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specs
targets
volumes
README.md
allthethings

README.md

Containerize

containerize all the things

Installation

Using kubeadm

Please see the kubeadm getting started guide and complete steps 1, 2, and 3.

Once completed, run this command on the master node:

kubectl apply -f https://raw.githubusercontent.com/romana/romana/master/containerize/specs/romana-kubeadm.yml

Using kops

For installation on a cluster created with kops using --networking cni, Romana can be installed by running:

kubectl apply -f https://raw.githubusercontent.com/romana/romana/master/containerize/specs/romana-kops.yml

Limitations

There are some minor restrictions in an automated, single-command install of Romana that differ from the environment kops creates by default.

  1. Single subnet: An automated setup only supports a single subnet in this release. Multiple subnets are supported, but automating that configuration is coming in a future release.
  2. Smaller CIDR: By default, kops will use 172.20.0.0/16 as a network CIDR and allocate smaller /19 subnets from that range. Please override this with --network-cidr=172.20.0.0/21
  3. EC2 Source Dest Check: By default, AWS EC2 instances have SourceDestCheck enabled. This needs to be disabled for pods on different hosts to communicate using their podIP addresses.

Manual / Custom Installation

The installation steps above provide preconfigured values for a number of Romana components. These can be customized to suit a specific environment, and can be installed manually.

romana-services pod

The romana services pod contains the database and microservices used within Romana. This includes features for IPAM (IP Address Allocation), Policy, and Kubernetes integration.

There are two different ways to deploy this:

  1. A manifest file
  2. A daemonset restricted to the master node

To install using a manifest, you can refer to romana-services-manifest.yml. This file should be copied into the "manifest path" on your master node, usually /etc/kubernetes/manifest.

To install using a daemonset, refer to romana-services-daemonset.yml. This is installed using kubectl apply -f romana-services-daemonset.yml

Mandatory settings

The --cidr option must be specified. This is the CIDR that Romana will use for allocating pod IPs within the cluster. It should not overlap with the host networking or other routable networks. Example: --cidr=10.192.0.0/12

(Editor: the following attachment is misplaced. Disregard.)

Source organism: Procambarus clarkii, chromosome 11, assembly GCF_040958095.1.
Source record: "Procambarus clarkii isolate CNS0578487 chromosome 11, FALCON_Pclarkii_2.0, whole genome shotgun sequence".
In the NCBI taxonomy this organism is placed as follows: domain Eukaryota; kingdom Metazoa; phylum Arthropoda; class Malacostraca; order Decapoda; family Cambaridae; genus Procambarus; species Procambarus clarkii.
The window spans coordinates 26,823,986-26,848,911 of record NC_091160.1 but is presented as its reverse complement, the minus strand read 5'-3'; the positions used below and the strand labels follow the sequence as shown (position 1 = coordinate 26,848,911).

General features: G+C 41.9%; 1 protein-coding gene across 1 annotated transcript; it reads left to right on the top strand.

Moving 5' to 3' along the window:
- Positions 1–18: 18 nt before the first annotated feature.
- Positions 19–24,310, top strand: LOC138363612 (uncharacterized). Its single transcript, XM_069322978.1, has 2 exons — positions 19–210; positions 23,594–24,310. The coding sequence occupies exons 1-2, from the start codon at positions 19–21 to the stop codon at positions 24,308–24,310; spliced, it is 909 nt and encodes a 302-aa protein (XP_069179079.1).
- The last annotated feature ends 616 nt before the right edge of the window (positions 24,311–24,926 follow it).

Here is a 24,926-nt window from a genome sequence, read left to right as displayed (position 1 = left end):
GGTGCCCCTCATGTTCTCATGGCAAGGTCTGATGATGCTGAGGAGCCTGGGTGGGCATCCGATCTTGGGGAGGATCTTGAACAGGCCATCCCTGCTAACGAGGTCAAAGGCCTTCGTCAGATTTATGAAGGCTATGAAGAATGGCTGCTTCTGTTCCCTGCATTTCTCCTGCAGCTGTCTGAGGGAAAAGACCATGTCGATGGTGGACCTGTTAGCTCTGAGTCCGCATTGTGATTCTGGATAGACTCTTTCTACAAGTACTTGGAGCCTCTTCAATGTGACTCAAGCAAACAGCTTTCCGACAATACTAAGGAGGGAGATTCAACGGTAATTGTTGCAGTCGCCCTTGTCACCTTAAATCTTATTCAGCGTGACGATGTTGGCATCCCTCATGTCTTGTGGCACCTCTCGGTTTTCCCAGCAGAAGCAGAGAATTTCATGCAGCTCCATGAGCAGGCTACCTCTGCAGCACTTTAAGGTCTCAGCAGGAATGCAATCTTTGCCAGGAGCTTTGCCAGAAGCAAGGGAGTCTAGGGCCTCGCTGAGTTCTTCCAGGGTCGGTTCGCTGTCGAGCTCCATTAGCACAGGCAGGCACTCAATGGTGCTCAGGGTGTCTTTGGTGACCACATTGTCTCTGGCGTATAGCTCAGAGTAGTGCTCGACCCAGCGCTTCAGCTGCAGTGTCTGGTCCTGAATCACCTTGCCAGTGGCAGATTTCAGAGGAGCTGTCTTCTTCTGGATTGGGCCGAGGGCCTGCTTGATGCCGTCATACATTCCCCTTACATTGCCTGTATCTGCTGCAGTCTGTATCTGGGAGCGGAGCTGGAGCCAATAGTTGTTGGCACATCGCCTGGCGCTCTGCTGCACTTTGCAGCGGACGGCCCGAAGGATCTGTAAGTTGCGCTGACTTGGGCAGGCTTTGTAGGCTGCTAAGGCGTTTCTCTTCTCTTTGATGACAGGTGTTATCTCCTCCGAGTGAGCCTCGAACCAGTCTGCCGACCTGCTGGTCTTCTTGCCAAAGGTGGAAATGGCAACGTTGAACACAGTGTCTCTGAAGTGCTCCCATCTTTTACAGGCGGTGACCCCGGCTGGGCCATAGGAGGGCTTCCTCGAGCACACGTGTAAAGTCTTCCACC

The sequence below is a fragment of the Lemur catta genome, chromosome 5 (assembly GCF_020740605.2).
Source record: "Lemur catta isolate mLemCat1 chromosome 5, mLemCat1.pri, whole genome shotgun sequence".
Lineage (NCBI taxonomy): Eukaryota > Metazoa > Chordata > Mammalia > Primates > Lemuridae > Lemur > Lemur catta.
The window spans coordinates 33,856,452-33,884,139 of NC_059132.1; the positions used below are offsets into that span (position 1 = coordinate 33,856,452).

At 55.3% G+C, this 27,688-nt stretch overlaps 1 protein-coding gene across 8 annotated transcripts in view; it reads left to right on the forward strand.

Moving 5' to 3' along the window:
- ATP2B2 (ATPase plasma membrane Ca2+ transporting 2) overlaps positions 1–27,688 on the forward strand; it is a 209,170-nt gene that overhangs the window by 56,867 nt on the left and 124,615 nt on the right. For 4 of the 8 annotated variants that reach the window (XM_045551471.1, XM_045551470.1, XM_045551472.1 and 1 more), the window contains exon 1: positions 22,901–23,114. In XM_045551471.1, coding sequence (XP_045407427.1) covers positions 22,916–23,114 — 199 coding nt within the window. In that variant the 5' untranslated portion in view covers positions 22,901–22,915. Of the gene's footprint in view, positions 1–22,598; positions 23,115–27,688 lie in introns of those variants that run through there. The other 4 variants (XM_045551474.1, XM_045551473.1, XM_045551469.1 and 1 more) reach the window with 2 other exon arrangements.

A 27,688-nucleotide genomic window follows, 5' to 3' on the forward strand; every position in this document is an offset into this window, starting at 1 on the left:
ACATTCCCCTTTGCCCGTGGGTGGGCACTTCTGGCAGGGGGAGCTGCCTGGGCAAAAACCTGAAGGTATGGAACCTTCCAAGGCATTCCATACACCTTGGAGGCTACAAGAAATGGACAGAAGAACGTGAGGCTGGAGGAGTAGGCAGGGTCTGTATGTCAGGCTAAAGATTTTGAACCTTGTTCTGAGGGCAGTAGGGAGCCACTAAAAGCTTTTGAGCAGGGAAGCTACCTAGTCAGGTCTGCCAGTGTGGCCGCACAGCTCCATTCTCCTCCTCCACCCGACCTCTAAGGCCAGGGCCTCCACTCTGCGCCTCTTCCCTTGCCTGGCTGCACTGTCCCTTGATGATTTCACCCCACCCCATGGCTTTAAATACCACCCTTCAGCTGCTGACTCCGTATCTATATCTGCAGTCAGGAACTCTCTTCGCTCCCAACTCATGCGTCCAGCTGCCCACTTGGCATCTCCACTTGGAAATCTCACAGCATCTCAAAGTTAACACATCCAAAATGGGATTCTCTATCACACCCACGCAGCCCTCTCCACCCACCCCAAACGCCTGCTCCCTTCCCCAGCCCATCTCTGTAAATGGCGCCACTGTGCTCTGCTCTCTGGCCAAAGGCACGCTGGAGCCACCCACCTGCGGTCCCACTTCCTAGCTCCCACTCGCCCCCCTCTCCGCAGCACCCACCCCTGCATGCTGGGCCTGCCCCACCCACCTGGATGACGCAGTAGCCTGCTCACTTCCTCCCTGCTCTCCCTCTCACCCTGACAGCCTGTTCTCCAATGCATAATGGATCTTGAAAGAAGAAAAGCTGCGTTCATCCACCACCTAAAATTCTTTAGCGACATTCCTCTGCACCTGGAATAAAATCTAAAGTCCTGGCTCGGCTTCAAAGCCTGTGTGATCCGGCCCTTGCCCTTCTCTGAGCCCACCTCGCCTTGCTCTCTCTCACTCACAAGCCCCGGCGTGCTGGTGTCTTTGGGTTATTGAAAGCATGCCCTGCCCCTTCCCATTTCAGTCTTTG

Optional settings

  • --api-server: URL for HTTP connections to the Kubernetes API Server. Default: http://127.0.0.1:8080
  • --nodes: The number of nodes in the cluster. Default: 256
  • --namespaces: The number of namespaces in the cluster. Default: 16
  • --segments: The number of segments permitted per namespace: Default: 16
  • --cloud: Enable cloud integration. No default. Permitted values: none, aws

romana-root service

The romana-root service contains addresses and configuration of the other microservices used within Romana. To expose this service within a Kubernetes cluster, a cluster IP address is allocated and associated with the romana-services application.

To install the service, refer to romana-root-service.yml. This is installed using kubectl apply -f romana-root-service.yml

The address specified for clusterIP is required for the romana-agent daemonset, and must be within the "service cluster ip range" of your Kubernetes cluster.

romana-agent daemonset

Each node in the cluster should have a romana-agent pod deployed. This is handled by adding a daemonset. The agent is responsible for configuring the host environment as pods are created or destroyed, and policies are applied to the cluster.

To install the daemonset, refer to romana-agent-daemonset.yml. This is installed using kubectl apply -f romana-agent-daemonset.yml

Mandatory settings

The --cluster-ip-cidr must be specified. This should match the kubernetes apiserver setting for --service-cluster-ip-range

Example:

  • (kops): --cluster-ip-cidr=100.64.0.0/12
  • (kubeadm): --cluster-ip-cidr=10.96.0.0/12

Optional settings

  • --romana-root: The full HTTP address of the root service. Default: none, address discovered from service environment variables
  • --nat: Permit pods to reach other networks with NAT (Network Address Translation). Default: true
  • --nat-interface: The interface traffic will route through when NAT is required."
  • --pod-to-host: Permit communication between pods and the host they are scheduled on. Required for some services and healthchecks. Default: true
  • --node-name: The name used for nodes in the cluster. Default: hostname. Permitted values: hostname, fqdn
  • --cloud: Enable cloud integration. No default. Permitted values: none, aws

Developer Information

Requirements for building your own containers

Linux, Docker, internet connection, and a Docker repository. It was developed on Ubuntu 16.04.

The user running the script should be part of the docker group.

Usage

# Clone the repository
git clone https://github.com/romana/romana
# See the list of options available
romana/containerize/allthethings --help
# Run the script (uses master)
romana/containerize/allthethings
# Build a tagged release
romana/containerize/allthethings --tag=v0.9.3
# Push containers to Docker repositories
romana/containerize/allthethings --tag=v0.9.3 --namespace=quay.io/romana --namespace=otherrepo/romana-

Options

  • -t (or --tag): The git tag to use for romana/core. This is also used as the tag for the image. Default is master with tag latest.
  • -c (or --compile): Compile the binaries from romana/core. Default is to compile if they don't exist.
  • -b (or --build): Build the images. Default is to build them if they don't exist.
  • -p (or --push): Push the images. Default is to push them to the namespaces listed.
  • -n (or --namespace): A namespace prefix to use when building images. No default. Can be specified multiple times.